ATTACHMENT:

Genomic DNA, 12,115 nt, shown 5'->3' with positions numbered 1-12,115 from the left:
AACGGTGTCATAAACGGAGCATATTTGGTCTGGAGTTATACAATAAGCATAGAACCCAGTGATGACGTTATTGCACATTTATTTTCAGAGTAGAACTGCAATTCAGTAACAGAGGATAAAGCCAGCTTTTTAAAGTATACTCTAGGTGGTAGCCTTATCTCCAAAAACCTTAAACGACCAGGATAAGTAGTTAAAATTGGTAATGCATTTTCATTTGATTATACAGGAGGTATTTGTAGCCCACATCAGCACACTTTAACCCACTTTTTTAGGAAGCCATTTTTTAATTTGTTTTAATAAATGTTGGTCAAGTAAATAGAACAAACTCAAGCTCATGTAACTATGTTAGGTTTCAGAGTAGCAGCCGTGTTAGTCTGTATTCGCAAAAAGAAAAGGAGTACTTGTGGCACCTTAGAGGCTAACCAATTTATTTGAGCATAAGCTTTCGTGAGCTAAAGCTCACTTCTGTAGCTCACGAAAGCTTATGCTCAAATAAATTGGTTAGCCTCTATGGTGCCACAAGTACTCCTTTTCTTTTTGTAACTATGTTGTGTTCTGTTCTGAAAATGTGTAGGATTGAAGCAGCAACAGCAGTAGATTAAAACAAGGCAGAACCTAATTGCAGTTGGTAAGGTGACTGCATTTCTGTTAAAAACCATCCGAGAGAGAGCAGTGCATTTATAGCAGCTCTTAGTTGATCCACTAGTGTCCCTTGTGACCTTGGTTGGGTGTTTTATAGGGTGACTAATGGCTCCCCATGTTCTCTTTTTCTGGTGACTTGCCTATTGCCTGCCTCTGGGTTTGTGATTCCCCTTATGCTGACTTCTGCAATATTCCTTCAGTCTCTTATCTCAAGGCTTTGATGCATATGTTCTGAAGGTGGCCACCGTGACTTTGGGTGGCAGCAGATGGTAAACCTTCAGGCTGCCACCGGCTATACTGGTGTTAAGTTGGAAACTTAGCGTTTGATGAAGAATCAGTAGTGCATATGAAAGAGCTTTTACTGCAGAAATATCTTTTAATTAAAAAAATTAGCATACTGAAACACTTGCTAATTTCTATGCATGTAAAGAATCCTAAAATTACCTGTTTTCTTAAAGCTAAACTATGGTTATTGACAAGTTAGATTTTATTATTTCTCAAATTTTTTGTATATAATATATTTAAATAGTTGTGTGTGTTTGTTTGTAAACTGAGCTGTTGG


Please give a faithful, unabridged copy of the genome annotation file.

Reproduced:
Genomic DNA, 12,115 nt, shown 5'->3' with positions numbered 1-12,115 from the left:
AACGGTGTCATAAACGGAGCATATTTGGTCTGGAGTTATACAATAAGCATAGAACCCAGTGATGACGTTATTGCACATTTATTTTCAGAGTAGAACTGCAATTCAGTAACAGAGGATAAAGCCAGCTTTTTAAAGTATACTCTAGGTGGTAGCCTTATCTCCAAAAACCTTAAACGACCAGGATAAGTAGTTAAAATTGGTAATGCATTTTCATTTGATTATACAGGAGGTATTTGTAGCCCACATCAGCACACTTTAACCCACTTTTTTAGGAAGCCATTTTTTAATTTGTTTTAATAAATGTTGGTCAAGTAAATAGAACAAACTCAAGCTCATGTAACTATGTTAGGTTTCAGAGTAGCAGCCGTGTTAGTCTGTATTCGCAAAAAGAAAAGGAGTACTTGTGGCACCTTAGAGGCTAACCAATTTATTTGAGCATAAGCTTTCGTGAGCTAAAGCTCACTTCTGTAGCTCACGAAAGCTTATGCTCAAATAAATTGGTTAGCCTCTATGGTGCCACAAGTACTCCTTTTCTTTTTGTAACTATGTTGTGTTCTGTTCTGAAAATGTGTAGGATTGAAGCAGCAACAGCAGTAGATTAAAACAAGGCAGAACCTAATTGCAGTTGGTAAGGTGACTGCATTTCTGTTAAAAACCATCCGAGAGAGAGCAGTGCATTTATAGCAGCTCTTAGTTGATCCACTAGTGTCCCTTGTGACCTTGGTTGGGTGTTTTATAGGGTGACTAATGGCTCCCCATGTTCTCTTTTTCTGGTGACTTGCCTATTGCCTGCCTCTGGGTTTGTGATTCCCCTTATGCTGACTTCTGCAATATTCCTTCAGTCTCTTATCTCAAGGCTTTGATGCATATGTTCTGAAGGTGGCCACCGTGACTTTGGGTGGCAGCAGATGGTAAACCTTCAGGCTGCCACCGGCTATACTGGTGTTAAGTTGGAAACTTAGCGTTTGATGAAGAATCAGTAGTGCATATGAAAGAGCTTTTACTGCAGAAATATCTTTTAATTAAAAAAATTAGCATACTGAAACACTTGCTAATTTCTATGCATGTAAAGAATCCTAAAATTACCTGTTTTCTTAAAGCTAAACTATGGTTATTGACAAGTTAGATTTTATTATTTCTCAAATTTTTTGTATATAATATATTTAAATAGTTGTGTGTGTTTGTTTGTAAACTGAGCTGTTGG